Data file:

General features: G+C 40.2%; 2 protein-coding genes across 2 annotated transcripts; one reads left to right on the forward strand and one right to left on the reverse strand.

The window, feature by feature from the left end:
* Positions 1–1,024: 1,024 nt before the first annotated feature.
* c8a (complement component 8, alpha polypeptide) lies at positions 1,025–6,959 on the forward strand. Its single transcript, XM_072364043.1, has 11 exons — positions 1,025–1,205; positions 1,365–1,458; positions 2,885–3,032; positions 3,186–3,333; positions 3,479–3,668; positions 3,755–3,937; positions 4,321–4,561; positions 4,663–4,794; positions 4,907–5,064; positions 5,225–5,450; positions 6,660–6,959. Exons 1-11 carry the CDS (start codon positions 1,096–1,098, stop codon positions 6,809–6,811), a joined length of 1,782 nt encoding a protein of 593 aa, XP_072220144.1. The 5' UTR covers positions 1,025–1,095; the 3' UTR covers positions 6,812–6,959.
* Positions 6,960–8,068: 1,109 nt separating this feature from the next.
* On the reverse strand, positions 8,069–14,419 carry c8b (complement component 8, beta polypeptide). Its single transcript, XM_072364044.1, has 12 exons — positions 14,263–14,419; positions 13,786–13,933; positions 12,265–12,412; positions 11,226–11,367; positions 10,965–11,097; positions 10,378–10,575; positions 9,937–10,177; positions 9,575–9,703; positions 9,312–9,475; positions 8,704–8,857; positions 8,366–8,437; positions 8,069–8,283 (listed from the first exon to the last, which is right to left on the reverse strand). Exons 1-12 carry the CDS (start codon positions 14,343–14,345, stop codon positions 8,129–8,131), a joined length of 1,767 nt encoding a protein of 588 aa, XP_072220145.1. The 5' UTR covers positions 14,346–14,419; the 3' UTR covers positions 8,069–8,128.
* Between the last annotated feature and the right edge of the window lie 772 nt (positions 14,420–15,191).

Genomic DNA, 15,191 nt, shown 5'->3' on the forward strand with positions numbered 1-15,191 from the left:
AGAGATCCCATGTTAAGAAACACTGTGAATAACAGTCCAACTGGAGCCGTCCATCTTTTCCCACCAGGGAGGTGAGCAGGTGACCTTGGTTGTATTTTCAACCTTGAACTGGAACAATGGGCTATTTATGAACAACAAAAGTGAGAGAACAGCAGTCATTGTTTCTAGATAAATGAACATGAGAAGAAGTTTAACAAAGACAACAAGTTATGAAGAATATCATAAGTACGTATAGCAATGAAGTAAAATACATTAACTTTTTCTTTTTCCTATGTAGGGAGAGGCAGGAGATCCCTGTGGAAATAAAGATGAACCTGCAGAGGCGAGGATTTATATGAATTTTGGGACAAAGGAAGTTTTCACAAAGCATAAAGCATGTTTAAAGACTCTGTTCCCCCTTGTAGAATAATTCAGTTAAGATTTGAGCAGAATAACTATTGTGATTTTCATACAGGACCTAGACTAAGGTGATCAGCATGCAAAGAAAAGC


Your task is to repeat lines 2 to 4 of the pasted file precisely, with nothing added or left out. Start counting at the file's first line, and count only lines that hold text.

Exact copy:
The window, feature by feature from the left end:
* Positions 1–1,024: 1,024 nt before the first annotated feature.
* c8a (complement component 8, alpha polypeptide) lies at positions 1,025–6,959 on the forward strand. Its single transcript, XM_072364043.1, has 11 exons — positions 1,025–1,205; positions 1,365–1,458; positions 2,885–3,032; positions 3,186–3,333; positions 3,479–3,668; positions 3,755–3,937; positions 4,321–4,561; positions 4,663–4,794; positions 4,907–5,064; positions 5,225–5,450; positions 6,660–6,959. Exons 1-11 carry the CDS (start codon positions 1,096–1,098, stop codon positions 6,809–6,811), a joined length of 1,782 nt encoding a protein of 593 aa, XP_072220144.1. The 5' UTR covers positions 1,025–1,095; the 3' UTR covers positions 6,812–6,959.